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Verifying Mental Health on ESA

When it comes to mental health, trying to get onto ESA is uniquely difficult. Of course it’s difficult, period. But I think, and I’ve seen, that mental health is peculiar in this.

The CAB needs me to get a letter from my GP to underline how my conditions affect me. Specifically this has to pertain to what the ESA descriptors require to qualify for the points awarded. It’s like a terrifying game show. Turns out, however, that my GP received a letter from the CAB asking for this already and she has responded – but, I fear, not in the way the CAB and I need. I tried to explain that the process requires she verify my explanation in response to these descriptors. Here’s an example:

ESA Brucey Forsythe: “Now for 6 points, can you tell me whether or not you can cope with small unexpected changes to your daily routine.”

This is the specific requirement for the descriptor ‘coping with changes’; in other words this is what the ESA system needs to know about in order to qualify.

Contestant Ghost Whistler: “no – change to an appointment time would be upsetting and uncomfortable (I also said to the CAB adviser that had she changed this appointment I would have struggled).

What the CAB needs is for my GP to rubber stamp this with a letter or document I can take to the tribunal. Unfortunately for me my GP doesn’t quite understand this. Again there is the lack of appreciation for what is actually required of the claimant according to the system. According to her she can’t actively verify this. Unlike, say, a broken arm (something tangible and visible), she can’t know that’s true. She can’t diagnose this.

Herein lies the problem; it seems that for mental health issues people in her position require a diagnosis. She’s happy to facilitate that (though god knows when or even if that will happen locally – never mind in time for a tribunal), but she can’t directly verify my description as above. That’s not to say she doesn’t agree, though of course we all know that’s how it will be seen. So she has sent off some evidence to the CAB sort of answering the questions. Unfortunately she couldn’t get me a copy of her answers so I have to wait for the CAB to receive her report (posted Friday) and get in touch to see whether it meets with their approval – i.e. whether they think it’s going to help. It might, but then again I fear it will not do so directly and that is the problem.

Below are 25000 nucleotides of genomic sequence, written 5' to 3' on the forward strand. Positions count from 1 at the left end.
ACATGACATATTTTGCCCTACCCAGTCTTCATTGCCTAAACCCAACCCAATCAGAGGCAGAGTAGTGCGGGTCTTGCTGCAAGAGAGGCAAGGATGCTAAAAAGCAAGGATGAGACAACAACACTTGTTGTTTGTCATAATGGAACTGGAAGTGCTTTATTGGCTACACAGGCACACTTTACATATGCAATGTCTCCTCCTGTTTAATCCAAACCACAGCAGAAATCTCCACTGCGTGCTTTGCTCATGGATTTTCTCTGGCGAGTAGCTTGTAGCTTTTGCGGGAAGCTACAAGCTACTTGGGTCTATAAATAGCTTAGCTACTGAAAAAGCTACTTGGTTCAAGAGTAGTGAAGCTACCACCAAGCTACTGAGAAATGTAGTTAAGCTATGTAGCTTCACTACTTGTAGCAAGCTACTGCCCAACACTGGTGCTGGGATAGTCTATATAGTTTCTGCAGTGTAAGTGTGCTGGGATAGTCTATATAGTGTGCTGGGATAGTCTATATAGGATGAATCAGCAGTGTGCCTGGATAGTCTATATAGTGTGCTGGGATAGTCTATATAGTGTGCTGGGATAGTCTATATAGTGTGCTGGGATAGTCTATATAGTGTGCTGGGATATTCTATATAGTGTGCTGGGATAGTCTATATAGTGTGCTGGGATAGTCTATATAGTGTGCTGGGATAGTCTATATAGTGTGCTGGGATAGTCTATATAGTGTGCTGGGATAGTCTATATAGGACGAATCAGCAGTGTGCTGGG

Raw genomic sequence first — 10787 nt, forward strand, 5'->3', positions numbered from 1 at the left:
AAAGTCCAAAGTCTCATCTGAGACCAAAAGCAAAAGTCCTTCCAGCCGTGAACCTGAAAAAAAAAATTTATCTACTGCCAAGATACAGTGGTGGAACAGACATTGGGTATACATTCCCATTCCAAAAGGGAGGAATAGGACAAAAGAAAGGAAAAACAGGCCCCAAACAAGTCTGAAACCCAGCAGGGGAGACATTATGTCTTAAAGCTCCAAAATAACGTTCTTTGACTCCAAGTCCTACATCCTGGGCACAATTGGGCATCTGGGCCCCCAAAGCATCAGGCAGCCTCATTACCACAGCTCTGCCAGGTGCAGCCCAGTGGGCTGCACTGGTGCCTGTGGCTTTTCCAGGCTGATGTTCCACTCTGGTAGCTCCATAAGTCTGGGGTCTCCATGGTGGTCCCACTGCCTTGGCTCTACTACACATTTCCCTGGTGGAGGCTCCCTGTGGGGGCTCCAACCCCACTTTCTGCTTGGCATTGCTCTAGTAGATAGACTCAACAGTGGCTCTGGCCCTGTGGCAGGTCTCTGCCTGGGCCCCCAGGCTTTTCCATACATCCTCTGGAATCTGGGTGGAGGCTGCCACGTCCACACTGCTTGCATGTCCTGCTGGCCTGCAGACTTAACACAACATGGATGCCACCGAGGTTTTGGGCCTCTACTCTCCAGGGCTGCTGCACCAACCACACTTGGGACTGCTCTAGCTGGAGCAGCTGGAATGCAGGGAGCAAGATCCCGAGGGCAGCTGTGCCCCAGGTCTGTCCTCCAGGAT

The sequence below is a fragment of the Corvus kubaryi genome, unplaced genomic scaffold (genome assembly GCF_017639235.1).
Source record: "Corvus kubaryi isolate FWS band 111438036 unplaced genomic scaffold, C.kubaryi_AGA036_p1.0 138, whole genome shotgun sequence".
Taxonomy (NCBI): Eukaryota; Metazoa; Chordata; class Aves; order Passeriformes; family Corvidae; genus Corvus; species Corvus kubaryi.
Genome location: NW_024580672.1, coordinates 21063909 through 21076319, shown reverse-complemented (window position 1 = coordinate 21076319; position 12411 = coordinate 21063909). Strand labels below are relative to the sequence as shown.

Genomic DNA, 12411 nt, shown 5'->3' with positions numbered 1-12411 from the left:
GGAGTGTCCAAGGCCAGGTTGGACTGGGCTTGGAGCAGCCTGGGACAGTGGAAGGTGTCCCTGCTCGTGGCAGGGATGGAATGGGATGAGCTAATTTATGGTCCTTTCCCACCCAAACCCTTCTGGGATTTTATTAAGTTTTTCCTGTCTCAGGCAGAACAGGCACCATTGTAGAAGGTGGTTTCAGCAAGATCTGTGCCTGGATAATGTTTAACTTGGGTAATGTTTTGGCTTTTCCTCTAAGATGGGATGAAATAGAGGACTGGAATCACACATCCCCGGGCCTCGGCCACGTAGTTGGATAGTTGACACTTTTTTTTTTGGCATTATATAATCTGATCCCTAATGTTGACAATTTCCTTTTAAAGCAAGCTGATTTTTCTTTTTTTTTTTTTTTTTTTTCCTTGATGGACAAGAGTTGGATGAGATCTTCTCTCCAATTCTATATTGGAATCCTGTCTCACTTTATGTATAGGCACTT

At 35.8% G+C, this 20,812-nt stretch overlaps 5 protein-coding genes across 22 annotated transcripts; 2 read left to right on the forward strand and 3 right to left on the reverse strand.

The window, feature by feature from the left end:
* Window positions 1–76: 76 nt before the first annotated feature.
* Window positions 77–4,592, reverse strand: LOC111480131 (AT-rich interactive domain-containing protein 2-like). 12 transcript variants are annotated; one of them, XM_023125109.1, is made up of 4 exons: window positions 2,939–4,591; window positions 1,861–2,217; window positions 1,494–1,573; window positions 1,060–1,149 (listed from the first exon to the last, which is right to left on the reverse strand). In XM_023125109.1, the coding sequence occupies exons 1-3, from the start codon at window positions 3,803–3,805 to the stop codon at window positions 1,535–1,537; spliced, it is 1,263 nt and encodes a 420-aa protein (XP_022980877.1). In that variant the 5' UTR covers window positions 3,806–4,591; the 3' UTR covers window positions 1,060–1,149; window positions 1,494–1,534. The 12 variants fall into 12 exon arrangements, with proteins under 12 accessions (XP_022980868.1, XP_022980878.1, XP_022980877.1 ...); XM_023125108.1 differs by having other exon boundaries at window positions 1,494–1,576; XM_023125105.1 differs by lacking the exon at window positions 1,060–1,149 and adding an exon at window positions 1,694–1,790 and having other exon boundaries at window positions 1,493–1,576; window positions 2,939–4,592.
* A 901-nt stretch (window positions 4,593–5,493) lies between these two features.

The great irony is that while GP’s speak in the language of diagnosis, the ESA assessment system does not. In her mind a diagnosis of ADD/Aspergers (or whatever) is answer enough, but to the DWP a diagnosis is irrelevant. You could present them with a diagnosis for terminal cancer and three months to live and they would only pass you for ESA if that condition triggered 15 points worth of descriptors, regardless of how you feel. When it comes to mental health, which is largely invisible and poorly understood, even by GP’s (who thus rely on diagnoses, as here), this approach is woefully inadequate: conditions fluctuate and are difficult to explain or pin down. This leaves individuals caught, once again, in the zone of uncertainty this deficient system creates.

I hope I have explained this well enough. It’s difficult to really parse because it’s subtle. In many ways it makes sense to assess what a person can or can’t do, but the problem is how. By editing the descriptors and setting the goalposts how you like you, as architect of this system, have free reign to determine who passes and who doesn’t. But remember, ESA is meant to be for people who need help – even if they can, or are even in, work. It is called Employment SUPPORT Allowance; not Incapacity Benefit.


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